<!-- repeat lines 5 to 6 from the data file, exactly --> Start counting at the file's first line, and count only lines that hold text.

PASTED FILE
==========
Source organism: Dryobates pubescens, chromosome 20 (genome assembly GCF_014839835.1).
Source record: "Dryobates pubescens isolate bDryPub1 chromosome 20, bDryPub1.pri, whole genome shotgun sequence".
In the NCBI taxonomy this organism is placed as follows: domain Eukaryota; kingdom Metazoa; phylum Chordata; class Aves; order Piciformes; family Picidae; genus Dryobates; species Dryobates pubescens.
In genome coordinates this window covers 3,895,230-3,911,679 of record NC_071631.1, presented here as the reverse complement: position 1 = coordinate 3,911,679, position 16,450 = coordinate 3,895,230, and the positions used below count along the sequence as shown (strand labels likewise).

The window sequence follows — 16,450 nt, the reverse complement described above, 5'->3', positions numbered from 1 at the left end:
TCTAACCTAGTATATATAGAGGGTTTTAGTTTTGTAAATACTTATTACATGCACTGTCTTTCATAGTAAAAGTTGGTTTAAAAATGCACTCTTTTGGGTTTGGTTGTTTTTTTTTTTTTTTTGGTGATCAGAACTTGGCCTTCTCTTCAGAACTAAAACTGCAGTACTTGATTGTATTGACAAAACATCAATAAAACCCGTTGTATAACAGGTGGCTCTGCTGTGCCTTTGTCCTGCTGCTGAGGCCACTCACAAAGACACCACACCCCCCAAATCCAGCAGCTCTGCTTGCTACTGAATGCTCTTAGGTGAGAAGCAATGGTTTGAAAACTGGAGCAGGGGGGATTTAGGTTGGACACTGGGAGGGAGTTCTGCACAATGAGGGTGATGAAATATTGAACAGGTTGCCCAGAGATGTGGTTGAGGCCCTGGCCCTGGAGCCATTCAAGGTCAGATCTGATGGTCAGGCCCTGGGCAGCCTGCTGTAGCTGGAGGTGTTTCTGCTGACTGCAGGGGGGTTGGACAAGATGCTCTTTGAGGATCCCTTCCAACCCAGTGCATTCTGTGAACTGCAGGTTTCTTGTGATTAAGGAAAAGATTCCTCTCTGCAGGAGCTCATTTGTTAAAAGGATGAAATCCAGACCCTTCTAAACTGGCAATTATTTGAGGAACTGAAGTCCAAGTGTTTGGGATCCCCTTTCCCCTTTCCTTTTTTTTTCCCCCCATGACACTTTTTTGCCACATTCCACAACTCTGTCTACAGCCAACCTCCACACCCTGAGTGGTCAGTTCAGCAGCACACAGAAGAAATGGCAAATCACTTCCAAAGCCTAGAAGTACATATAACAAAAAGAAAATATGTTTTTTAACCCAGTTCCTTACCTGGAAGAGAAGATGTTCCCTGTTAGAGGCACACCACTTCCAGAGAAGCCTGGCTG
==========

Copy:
The window sequence follows — 16,450 nt, the reverse complement described above, 5'->3', positions numbered from 1 at the left end:
TCTAACCTAGTATATATAGAGGGTTTTAGTTTTGTAAATACTTATTACATGCACTGTCTTTCATAGTAAAAGTTGGTTTAAAAATGCACTCTTTTGGGTTTGGTTGTTTTTTTTTTTTTTTTGGTGATCAGAACTTGGCCTTCTCTTCAGAACTAAAACTGCAGTACTTGATTGTATTGACAAAACATCAATAAAACCCGTTGTATAACAGGTGGCTCTGCTGTGCCTTTGTCCTGCTGCTGAGGCCACTCACAAAGACACCACACCCCCCAAATCCAGCAGCTCTGCTTGCTACTGAATGCTCTTAGGTGAGAAGCAATGGTTTGAAAACTGGAGCAGGGGGGATTTAGGTTGGACACTGGGAGGGAGTTCTGCACAATGAGGGTGATGAAATATTGAACAGGTTGCCCAGAGATGTGGTTGAGGCCCTGGCCCTGGAGCCATTCAAGGTCAGATCTGATGGTCAGGCCCTGGGCAGCCTGCTGTAGCTGGAGGTGTTTCTGCTGACTGCAGGGGGGTTGGACAAGATGCTCTTTGAGGATCCCTTCCAACCCAGTGCATTCTGTGAACTGCAGGTTTCTTGTGATTAAGGAAAAGATTCCTCTCTGCAGGAGCTCATTTGTTAAAAGGATGAAATCCAGACCCTTCTAAACTGGCAATTATTTGAGGAACTGAAGTCCAAGTGTTTGGGATCCCCTTTCCCCTTTCCTTTTTTTTTCCCCCCATGACACTTTTTTGCCACATTCCACAACTCTGTCTACAGCCAACCTCCACACCCTGAGTGGTCAGTTCAGCAGCACACAGAAGAAATGGCAAATCACTTCCAAAGCCTAGAAGTACATATAACAAAAAGAAAATATGTTTTTTAACCCAGTTCCTTACCTGGAAGAGAAGATGTTCCCTGTTAGAGGCACACCACTTCCAGAGAAGCCTGGCTG